I am a twenty-eight-year-old woman from Southern California, where iconic, early twentieth-century Spanish Colonials and Craftsman bungalows coexist with vast tracts of McMansions. My time in Indiana is brief and somewhat arbitrary, the result of my husband’s three-year graduate program. I am a vegetarian of twenty-one years (not, I like to think, of the proselytizing variety; rather of the “this is comfortable for me” variety) who subscribes to homesteading magazines with headlines such as “Butcher Your Own Hogs!” and “Onions: Truffles of the Poor.” Although I do not identify with a sub-culture, I acknowledge that I am somewhat of a cliché: a young, college-educated, temporarily (and not all that uncomfortably) lower-income person, yearning in a vague and naïve way toward a rural way of life I know very little about. At present, my efforts to access this life are essentially limited to – ironically – spending money: I pore through my homesteading magazines; I splurge on organic tomatoes at the farmers’ market; I plant carrot seeds that languish in the clay soil of our side yard. My husband and I talk earnestly of pint-sized houses, backyard chickens, herb gardens. I imagine a life in which I milk goats, bake whole grain bread from scratch, and sell some sort of felt craft on Etsy. In other words, I’m sort of annoying, in the way my husband’s precocious freshman students (“I’m going to get my Ph.D., become a professor at Yale, and write for the New Yorker on the side”) are annoying. Not because my daydreams are wrong or bad, but because they reek of inexperience, a lack of acquaintance with the realities of goat poop (Plate 13). And because they make of farming and livestock a pretty game, where once people lived and died – indeed, still live and die – by poor soil and mastitis.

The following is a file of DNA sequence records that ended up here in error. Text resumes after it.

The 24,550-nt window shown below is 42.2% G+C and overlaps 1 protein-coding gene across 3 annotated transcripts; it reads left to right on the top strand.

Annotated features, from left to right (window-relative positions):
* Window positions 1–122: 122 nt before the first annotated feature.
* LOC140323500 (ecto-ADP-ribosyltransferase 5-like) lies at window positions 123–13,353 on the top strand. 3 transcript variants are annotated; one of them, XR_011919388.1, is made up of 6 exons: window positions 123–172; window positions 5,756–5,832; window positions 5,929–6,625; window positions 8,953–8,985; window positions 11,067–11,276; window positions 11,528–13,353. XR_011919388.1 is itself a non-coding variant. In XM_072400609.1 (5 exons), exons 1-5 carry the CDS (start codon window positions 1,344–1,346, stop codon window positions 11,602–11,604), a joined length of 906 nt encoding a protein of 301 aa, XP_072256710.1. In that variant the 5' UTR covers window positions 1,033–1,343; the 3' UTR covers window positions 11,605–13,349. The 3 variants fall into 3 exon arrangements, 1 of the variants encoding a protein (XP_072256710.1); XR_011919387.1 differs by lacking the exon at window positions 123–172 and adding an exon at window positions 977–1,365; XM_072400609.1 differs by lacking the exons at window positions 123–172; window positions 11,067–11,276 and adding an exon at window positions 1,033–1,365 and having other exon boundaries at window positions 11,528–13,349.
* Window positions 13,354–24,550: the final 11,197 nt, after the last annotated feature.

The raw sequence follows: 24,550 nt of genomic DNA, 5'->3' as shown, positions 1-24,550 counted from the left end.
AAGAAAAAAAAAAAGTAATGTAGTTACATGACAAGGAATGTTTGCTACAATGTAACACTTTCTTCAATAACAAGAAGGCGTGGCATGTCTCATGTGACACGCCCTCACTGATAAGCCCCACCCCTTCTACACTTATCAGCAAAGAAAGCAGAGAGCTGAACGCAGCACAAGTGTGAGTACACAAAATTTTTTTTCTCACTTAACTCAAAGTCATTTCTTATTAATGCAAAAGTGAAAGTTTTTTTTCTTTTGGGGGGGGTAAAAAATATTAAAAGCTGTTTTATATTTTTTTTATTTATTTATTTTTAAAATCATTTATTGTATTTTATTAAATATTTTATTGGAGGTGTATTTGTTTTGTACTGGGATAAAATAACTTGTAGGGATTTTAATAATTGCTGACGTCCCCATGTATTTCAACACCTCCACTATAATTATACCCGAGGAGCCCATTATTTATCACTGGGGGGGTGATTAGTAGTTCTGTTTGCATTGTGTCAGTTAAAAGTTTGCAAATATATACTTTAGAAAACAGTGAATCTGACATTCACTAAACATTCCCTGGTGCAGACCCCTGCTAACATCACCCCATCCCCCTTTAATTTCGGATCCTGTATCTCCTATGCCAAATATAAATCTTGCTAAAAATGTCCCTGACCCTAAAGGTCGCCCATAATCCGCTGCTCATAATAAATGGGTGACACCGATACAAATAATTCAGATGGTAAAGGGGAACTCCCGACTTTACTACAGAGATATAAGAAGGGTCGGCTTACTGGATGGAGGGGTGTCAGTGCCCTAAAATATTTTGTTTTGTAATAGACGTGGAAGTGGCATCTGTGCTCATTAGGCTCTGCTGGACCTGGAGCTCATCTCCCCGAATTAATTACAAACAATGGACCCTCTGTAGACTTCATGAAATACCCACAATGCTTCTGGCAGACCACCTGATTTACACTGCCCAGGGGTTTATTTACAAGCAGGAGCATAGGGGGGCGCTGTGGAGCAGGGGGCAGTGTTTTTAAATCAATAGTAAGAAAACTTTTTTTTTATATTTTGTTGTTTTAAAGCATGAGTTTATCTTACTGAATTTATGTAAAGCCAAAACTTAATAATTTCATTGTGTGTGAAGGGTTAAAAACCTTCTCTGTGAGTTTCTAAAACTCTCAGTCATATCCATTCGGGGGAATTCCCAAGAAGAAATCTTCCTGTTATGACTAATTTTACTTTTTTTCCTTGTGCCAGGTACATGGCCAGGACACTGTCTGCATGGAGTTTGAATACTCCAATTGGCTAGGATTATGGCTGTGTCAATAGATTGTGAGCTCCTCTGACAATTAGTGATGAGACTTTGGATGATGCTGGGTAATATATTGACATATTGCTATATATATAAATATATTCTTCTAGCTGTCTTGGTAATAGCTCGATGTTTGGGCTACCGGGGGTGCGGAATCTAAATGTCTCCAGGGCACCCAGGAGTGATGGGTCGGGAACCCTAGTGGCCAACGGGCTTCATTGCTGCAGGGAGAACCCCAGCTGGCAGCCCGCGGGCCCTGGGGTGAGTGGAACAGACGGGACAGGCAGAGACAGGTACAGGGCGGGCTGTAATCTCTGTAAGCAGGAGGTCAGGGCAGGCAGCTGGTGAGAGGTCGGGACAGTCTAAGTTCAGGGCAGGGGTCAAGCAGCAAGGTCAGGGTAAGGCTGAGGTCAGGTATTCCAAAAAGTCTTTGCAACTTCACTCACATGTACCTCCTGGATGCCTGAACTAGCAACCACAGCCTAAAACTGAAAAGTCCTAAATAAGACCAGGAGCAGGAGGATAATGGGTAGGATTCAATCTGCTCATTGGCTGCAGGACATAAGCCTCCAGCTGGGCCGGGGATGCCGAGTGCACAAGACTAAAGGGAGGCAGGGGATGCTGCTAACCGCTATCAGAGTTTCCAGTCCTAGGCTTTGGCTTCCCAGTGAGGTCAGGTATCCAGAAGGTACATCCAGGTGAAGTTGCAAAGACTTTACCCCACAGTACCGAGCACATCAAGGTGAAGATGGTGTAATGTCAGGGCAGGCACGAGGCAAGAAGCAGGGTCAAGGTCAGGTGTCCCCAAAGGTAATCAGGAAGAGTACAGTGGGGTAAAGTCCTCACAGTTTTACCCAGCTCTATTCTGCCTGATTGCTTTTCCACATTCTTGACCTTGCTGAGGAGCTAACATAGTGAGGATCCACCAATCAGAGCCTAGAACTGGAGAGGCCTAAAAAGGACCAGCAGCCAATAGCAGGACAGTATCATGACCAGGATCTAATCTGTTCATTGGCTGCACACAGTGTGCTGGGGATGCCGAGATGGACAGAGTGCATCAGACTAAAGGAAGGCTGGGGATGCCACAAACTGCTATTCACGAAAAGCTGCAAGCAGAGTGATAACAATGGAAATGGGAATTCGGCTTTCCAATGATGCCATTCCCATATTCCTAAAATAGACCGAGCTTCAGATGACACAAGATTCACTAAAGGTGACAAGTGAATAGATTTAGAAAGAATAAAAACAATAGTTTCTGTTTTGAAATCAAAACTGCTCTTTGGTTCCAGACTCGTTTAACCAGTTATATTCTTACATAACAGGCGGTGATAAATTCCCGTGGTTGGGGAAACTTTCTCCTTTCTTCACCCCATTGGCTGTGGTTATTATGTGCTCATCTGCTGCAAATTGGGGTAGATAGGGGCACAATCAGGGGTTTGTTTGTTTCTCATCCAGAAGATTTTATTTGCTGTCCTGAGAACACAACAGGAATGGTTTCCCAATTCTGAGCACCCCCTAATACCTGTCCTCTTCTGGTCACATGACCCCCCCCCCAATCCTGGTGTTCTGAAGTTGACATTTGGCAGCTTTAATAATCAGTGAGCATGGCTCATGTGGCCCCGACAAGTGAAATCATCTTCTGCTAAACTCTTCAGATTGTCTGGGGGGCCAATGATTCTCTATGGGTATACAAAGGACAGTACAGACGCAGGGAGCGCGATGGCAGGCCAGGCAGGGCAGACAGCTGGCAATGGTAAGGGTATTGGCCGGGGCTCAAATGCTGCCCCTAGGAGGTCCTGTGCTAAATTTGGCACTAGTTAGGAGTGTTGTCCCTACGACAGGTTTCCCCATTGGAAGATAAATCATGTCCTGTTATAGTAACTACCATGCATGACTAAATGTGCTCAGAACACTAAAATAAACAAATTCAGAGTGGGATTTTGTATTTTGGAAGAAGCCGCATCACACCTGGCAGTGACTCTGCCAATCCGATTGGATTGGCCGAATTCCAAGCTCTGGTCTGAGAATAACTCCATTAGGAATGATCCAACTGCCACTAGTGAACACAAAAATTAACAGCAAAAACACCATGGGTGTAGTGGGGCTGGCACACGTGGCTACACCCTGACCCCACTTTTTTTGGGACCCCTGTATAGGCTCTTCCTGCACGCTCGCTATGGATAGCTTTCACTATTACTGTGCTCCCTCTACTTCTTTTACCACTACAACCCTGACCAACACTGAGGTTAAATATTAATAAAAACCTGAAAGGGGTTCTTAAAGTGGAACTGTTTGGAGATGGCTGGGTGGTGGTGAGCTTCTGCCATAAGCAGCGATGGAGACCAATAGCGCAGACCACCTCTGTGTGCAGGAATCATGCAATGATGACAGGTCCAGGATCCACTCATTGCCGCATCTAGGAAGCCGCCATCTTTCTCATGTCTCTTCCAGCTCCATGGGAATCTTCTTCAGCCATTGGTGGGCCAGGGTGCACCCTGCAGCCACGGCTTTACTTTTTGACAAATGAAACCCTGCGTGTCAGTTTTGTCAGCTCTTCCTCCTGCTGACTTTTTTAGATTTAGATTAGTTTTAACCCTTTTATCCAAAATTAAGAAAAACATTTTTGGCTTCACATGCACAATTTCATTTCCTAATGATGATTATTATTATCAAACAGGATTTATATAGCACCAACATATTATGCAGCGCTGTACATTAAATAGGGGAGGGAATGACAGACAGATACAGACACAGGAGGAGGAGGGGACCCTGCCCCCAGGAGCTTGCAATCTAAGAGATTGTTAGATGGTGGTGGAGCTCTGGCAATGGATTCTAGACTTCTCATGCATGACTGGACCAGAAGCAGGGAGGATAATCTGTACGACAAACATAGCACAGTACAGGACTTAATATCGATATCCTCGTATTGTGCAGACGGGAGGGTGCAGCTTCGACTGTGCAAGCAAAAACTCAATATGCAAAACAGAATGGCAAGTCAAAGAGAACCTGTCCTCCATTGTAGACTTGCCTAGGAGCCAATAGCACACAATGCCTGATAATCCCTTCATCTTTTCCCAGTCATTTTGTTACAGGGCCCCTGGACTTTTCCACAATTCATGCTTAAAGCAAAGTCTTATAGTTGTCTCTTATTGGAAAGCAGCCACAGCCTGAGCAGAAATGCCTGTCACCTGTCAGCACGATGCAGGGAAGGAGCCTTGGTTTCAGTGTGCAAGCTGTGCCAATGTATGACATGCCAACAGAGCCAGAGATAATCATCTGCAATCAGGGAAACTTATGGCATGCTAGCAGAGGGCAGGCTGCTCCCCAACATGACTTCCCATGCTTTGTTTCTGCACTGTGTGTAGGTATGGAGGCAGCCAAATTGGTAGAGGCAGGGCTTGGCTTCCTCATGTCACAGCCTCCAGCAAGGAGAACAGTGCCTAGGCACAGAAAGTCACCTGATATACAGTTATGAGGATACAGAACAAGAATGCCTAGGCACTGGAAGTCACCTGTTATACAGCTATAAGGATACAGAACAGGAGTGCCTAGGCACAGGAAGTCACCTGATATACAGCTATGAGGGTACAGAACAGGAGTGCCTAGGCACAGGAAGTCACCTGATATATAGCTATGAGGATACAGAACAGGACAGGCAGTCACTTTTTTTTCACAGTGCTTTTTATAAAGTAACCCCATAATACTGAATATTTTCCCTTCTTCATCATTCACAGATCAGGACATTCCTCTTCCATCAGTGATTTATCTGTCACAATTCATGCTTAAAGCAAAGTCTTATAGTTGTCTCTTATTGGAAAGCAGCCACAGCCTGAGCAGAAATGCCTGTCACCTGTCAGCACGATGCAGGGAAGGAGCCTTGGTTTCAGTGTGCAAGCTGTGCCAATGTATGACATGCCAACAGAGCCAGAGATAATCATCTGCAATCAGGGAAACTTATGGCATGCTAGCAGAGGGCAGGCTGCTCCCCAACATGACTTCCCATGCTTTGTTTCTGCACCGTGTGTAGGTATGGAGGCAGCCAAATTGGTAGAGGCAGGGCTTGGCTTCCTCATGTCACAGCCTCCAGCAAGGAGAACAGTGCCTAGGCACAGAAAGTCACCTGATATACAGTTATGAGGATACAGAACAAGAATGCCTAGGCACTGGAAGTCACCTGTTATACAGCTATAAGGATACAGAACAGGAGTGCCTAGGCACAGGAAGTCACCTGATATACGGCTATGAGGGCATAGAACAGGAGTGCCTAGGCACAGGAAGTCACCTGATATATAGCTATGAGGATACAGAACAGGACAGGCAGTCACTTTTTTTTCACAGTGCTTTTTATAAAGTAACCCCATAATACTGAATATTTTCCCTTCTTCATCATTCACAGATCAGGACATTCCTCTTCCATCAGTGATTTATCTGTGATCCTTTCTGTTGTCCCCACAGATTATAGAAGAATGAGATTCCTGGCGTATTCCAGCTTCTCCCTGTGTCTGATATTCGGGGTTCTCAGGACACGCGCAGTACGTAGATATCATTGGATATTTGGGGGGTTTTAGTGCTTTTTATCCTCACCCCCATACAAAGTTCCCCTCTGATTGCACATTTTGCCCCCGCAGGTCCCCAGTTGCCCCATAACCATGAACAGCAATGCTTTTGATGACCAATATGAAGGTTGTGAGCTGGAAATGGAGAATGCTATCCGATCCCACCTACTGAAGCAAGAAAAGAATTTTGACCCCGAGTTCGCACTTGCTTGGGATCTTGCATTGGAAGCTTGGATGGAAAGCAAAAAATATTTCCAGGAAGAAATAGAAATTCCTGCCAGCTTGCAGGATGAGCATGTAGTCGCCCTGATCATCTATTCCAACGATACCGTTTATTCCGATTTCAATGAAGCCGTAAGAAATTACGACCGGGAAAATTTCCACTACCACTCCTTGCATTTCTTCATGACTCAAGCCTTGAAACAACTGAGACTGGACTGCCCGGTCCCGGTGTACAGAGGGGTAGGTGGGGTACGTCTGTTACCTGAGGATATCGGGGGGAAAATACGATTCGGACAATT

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Medium 9780253006875

9. Who Owns the Past?: Constructing an Art History of a Malian Masquerade

Joanna Grabski Indiana University Press ePub

MARY JO ARNOLDI

 

Since the 1980s anthropologists have paid increasingly more attention to issues of ethnographic authority, fieldwork reciprocity, and the way that collaboration through interviews profoundly shapes the production of scholarly narratives.1 This chapter focuses on the critical role that interviews have played in my field research and in the writing of an art history of youth association masquerades in Mali.2 My analysis considers the ways that interviews are both collaborative and cumulative processes. I examine my interviews with various individuals and groups and look at the ways that my casual conversations, as well as more formal taped interviews with men and women performers and with male blacksmith-carvers, have been instrumental in the production of an art history of this art form. These collaborations represent different but intersecting domains of knowledge and experience that have each contributed in critical ways to shaping, reshaping, and extending the scholarly narrative about these masquerades.